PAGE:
On appeal, a three-judge 9th Circuit panel that included a Trump appointee trimmed Tigar’s order, ruling that the injunction would apply only within the 9th Circuit, and not on a nationwide basis. In effect, that meant the asylum restrictions would be in force at the border in Texas and New Mexico, but not Arizona and California.
Though the move sounds modest, it had substantial policy implications, as most asylum-seekers arrive at the border in Texas. As such, Tigar’s injunction applied only to a small minority of asylum-seekers. The Supreme Court lifted Tigar’s injunction on Sept. 11.
The decision a three-judge panel renders is itself appealable to either the Supreme Court or the full circuit court. On rare occasions, a full circuit court decides to review a panel decision. Those cases are called en banc appeals. On the mammoth 9th Circuit, an 11-judge panel will hear an en banc appeal. With more Republican-appointed personnel on the bench, there is a higher chance of producing a conservative en banc panel.
In recent decades conservative judges have served another important function on the 9th Circuit — flagging cases for Supreme Court review. Judges periodically write dissents when an en banc court declines to review a panel decision. Those dissents often read like unsubtle invitations for Supreme Court intervention.
One Trump-appointee on the 9th Circuit, Judge Ryan Nelson, recently wrote such an opinion. In June, the full 9th Circuit declined to rehear a panel decision that revived a teacher’s lawsuit against her former employer, a Catholic elementary school. The legal question in that case involves the scope of the ministerial exception, a rule that exempts religious institutions from certain federal employment laws. Nelson dissented after the full 9th Circuit declined to review the panel decision. Eight other judges joined Nelson’s dissent, Republican appointees all.
“Not once, not twice, but three times now in the last two years, we have departed from the plain direction of the Supreme Court and reversed our district courts’ faithful application of Supreme Court precedent,” Nelson’s dissent reads. The school’s petition is now pending before the high court.
A priority for conservatives
The 9th Circuit’s jurisdiction sprawls over much of the globe, encompassing remote Pacific atolls, the arid deserts in the American southwest, and those remote reaches of Alaska that touch the Arctic Circle. With a population of approximately 60 million, one in five Americans are subject to the 9th Circuit’s dictates.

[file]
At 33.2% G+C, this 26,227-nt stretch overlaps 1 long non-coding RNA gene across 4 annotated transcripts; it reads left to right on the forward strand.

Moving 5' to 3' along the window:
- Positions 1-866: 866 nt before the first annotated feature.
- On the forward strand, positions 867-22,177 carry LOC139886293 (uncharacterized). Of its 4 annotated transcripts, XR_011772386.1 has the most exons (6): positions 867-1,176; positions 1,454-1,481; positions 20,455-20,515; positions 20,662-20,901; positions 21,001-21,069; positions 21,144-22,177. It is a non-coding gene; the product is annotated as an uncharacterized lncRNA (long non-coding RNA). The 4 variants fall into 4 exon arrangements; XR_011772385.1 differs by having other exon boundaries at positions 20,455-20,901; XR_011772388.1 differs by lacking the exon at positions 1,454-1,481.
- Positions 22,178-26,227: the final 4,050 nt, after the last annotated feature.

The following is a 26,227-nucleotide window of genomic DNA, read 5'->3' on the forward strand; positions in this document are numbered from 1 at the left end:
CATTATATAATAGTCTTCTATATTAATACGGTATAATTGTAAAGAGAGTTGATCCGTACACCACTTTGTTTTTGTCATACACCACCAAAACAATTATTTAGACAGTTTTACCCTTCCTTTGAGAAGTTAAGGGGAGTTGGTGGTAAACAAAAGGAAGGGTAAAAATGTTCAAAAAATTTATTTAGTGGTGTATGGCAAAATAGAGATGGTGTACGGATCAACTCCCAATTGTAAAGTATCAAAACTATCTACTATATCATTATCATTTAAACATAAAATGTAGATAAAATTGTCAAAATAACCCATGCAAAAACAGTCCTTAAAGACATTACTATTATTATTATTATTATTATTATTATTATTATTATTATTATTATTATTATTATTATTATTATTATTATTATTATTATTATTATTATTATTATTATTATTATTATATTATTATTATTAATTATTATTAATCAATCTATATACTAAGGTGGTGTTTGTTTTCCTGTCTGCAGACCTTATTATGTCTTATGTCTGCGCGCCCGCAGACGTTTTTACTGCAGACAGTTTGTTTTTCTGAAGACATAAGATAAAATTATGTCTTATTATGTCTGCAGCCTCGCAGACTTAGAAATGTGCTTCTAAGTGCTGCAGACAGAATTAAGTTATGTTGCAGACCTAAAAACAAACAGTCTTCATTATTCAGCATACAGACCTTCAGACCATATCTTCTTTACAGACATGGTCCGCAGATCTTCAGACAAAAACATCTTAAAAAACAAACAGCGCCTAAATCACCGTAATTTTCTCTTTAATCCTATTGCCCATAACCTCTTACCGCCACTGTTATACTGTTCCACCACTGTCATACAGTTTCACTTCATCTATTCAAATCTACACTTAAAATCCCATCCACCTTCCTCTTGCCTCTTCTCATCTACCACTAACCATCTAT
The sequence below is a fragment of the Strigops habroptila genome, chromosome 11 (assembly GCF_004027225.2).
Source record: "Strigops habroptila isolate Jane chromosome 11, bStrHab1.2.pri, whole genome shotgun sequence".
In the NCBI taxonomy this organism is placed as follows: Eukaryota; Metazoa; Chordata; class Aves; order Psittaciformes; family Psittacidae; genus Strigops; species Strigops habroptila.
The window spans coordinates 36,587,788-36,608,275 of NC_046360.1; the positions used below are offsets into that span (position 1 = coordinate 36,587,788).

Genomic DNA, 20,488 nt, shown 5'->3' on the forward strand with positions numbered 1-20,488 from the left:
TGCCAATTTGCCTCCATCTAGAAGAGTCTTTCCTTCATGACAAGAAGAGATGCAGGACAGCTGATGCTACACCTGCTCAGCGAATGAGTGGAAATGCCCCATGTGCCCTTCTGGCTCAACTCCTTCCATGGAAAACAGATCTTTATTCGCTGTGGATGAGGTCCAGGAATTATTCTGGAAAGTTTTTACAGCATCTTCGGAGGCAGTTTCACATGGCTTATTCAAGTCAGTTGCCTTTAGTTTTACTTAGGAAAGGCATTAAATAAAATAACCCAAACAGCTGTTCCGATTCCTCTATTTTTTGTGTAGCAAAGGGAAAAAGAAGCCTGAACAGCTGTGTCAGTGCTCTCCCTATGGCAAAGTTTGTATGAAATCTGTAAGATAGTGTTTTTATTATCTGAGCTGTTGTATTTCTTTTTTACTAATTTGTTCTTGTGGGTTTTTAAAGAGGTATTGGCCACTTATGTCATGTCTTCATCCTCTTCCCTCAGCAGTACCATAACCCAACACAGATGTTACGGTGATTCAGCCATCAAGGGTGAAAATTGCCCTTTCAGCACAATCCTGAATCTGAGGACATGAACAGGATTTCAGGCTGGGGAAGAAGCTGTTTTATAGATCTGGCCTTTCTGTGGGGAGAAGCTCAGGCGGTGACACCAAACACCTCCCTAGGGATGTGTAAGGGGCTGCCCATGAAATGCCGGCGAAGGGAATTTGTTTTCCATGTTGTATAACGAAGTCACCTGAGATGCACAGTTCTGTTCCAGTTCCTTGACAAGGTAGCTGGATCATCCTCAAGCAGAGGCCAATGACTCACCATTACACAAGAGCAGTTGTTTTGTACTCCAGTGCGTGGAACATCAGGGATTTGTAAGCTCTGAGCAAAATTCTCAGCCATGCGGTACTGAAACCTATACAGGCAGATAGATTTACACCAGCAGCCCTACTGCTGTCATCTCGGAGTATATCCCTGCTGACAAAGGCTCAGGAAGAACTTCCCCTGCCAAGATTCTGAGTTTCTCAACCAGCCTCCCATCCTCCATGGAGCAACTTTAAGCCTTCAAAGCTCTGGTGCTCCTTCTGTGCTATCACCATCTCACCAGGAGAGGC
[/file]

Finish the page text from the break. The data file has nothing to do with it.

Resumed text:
Trump has clashed frequently with the 9th Circuit, which upheld injunctions against top administration policy priorities like the travel ban.
“I think it’s a disgrace when every case gets filed in the 9th Circuit,” Trump said. “That’s not law, that’s not what this country stands for. Every case that gets filed in the 9th Circuit, we get beaten and then we end up having to go to the Supreme Court, like the travel ban, and we won.” His criticisms drew a rare rebuke from Chief Justice John Roberts, who rejected Trump’s charge that judges are sometimes motivated by politics.
That critique is common, but somewhat amiss. It is true that some 9th Circuit judges clashed openly and brazenly with the Supreme Court’s increasingly conservative personnel. Indeed, the high court has reversed about 80 percent of the 9th Circuit cases its reviewed in recent years. Yet the reasons for that high reversal rate aren’t exclusively attributable to judicial politics.
In a given year, the 9th Circuit processes about one fifth of cases that enter the federal courts. As such, it is more likely to generate the kind of disagreements among federal courts that provoke Supreme Court review. What’s more, the 9th Circuit covers a political-social system that is uniquely complex and heterogenous, giving rise to especially difficult legal questions.
Still, conservatives were so frustrated with the 9th Circuit’s liberal valence that congressional Republicans explored splitting the court. Three 9th Circuit judges — Kozinski, Judge Carlos Bea, and Chief Judge Sidney Thomas — testified before a House committee on the subject in 2017. The trio opposed the idea.
The GOP cited administrative concerns, not ideological disagreement, when pressing the idea. With an enormous number of filings to manage, Republicans argued that the 9th Circuit cannot guarantee speedy disposition of cases, leaving unhappy litigants with lengthy turn-around times.